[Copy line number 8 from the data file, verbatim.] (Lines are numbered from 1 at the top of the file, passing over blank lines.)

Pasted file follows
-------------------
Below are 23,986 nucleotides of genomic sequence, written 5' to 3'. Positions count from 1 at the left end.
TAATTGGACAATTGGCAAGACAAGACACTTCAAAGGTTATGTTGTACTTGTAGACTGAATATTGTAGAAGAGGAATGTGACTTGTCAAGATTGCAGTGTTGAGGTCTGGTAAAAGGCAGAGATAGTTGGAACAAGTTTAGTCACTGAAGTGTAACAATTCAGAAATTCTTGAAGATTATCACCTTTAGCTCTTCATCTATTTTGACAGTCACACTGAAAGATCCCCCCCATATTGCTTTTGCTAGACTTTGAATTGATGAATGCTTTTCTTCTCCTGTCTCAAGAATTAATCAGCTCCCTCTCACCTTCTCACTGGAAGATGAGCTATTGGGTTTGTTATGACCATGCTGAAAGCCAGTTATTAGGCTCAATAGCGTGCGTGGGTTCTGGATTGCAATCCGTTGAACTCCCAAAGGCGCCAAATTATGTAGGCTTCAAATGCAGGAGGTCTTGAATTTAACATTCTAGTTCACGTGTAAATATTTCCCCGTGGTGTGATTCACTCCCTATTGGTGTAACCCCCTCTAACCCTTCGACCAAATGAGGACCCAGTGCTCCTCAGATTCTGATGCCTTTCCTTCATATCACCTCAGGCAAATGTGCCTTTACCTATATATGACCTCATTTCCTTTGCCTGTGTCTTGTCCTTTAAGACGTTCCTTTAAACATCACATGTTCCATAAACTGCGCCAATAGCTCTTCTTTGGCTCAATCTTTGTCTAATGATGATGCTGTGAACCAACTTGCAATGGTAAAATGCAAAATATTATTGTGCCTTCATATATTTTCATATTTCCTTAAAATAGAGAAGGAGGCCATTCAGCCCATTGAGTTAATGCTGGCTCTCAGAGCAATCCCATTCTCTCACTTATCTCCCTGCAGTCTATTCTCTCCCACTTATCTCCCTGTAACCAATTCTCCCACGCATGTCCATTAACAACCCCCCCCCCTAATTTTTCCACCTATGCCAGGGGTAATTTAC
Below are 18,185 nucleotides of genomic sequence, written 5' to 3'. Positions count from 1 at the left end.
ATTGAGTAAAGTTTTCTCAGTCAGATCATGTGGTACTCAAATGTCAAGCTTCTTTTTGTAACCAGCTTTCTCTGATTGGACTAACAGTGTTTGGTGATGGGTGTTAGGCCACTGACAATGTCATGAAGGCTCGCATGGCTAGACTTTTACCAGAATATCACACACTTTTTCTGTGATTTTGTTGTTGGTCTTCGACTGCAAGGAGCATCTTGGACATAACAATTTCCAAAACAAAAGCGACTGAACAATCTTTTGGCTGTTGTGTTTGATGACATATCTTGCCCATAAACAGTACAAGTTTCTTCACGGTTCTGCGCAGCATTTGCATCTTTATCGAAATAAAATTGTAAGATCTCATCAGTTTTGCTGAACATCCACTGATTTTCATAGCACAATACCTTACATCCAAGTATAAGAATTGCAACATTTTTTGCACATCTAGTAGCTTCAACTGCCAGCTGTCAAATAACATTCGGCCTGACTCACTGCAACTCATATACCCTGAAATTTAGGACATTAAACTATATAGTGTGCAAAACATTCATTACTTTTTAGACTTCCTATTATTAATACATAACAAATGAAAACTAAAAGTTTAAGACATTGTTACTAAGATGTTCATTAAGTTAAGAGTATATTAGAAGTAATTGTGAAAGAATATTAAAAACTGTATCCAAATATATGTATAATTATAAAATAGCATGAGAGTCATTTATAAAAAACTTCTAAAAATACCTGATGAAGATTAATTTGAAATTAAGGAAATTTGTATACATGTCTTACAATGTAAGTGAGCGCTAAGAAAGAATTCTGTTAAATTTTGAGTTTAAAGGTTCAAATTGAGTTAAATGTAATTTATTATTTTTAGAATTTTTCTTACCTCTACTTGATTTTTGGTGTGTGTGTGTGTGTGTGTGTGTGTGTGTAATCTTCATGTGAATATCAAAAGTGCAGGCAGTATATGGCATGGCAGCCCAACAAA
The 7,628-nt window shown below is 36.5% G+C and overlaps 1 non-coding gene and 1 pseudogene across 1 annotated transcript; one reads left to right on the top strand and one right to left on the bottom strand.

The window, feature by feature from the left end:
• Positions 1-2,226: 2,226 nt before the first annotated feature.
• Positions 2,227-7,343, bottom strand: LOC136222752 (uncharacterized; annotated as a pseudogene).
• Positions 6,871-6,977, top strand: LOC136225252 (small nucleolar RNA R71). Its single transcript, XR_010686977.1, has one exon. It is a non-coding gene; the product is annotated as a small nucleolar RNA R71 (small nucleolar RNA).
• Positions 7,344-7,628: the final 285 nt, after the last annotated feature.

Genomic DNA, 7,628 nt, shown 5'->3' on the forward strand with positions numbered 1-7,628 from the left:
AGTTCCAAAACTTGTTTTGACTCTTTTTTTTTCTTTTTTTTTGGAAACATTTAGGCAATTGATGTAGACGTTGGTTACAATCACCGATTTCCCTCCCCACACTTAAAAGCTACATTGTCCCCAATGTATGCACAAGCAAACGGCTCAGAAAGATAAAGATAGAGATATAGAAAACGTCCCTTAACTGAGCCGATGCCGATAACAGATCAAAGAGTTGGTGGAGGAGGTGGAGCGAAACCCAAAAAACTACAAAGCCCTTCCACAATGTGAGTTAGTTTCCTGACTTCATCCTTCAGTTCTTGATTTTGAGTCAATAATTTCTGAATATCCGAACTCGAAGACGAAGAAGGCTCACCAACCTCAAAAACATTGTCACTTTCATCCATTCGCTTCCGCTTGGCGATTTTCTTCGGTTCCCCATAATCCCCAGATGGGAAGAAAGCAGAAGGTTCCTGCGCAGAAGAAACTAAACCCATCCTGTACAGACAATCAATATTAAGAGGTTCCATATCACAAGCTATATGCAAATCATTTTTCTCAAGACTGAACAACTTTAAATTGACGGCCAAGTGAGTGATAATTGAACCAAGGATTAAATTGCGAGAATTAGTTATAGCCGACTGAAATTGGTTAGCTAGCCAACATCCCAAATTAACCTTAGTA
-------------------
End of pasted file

• Positions 2,227-7,343, bottom strand: LOC136222752 (uncharacterized; annotated as a pseudogene).